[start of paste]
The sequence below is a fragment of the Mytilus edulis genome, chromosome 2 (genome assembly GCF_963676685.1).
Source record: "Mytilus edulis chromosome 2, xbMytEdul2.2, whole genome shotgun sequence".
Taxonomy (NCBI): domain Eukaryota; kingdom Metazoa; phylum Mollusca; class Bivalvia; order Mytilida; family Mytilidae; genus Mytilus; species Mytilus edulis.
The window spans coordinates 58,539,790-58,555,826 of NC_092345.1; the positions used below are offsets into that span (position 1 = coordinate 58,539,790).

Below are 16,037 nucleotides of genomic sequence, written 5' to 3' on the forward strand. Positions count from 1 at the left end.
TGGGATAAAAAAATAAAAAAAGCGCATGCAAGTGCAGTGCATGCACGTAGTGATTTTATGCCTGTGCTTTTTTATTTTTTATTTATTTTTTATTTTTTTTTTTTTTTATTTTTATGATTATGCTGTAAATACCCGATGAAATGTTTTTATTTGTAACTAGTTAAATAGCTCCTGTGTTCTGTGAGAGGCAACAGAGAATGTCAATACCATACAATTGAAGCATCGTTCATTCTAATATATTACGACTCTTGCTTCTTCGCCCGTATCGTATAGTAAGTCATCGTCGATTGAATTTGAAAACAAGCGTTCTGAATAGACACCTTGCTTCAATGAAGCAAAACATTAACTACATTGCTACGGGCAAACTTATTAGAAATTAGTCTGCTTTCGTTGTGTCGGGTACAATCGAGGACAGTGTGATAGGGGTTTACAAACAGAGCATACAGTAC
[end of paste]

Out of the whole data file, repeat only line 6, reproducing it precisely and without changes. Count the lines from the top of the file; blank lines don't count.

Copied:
TGGGATAAAAAAATAAAAAAAGCGCATGCAAGTGCAGTGCATGCACGTAGTGATTTTATGCCTGTGCTTTTTTATTTTTTATTTATTTTTTATTTTTTTTTTTTTTTATTTTTATGATTATGCTGTAAATACCCGATGAAATGTTTTTATTTGTAACTAGTTAAATAGCTCCTGTGTTCTGTGAGAGGCAACAGAGAATGTCAATACCATACAATTGAAGCATCGTTCATTCTAATATATTACGACTCTTGCTTCTTCGCCCGTATCGTATAGTAAGTCATCGTCGATTGAATTTGAAAACAAGCGTTCTGAATAGACACCTTGCTTCAATGAAGCAAAACATTAACTACATTGCTACGGGCAAACTTATTAGAAATTAGTCTGCTTTCGTTGTGTCGGGTACAATCGAGGACAGTGTGATAGGGGTTTACAAACAGAGCATACAGTAC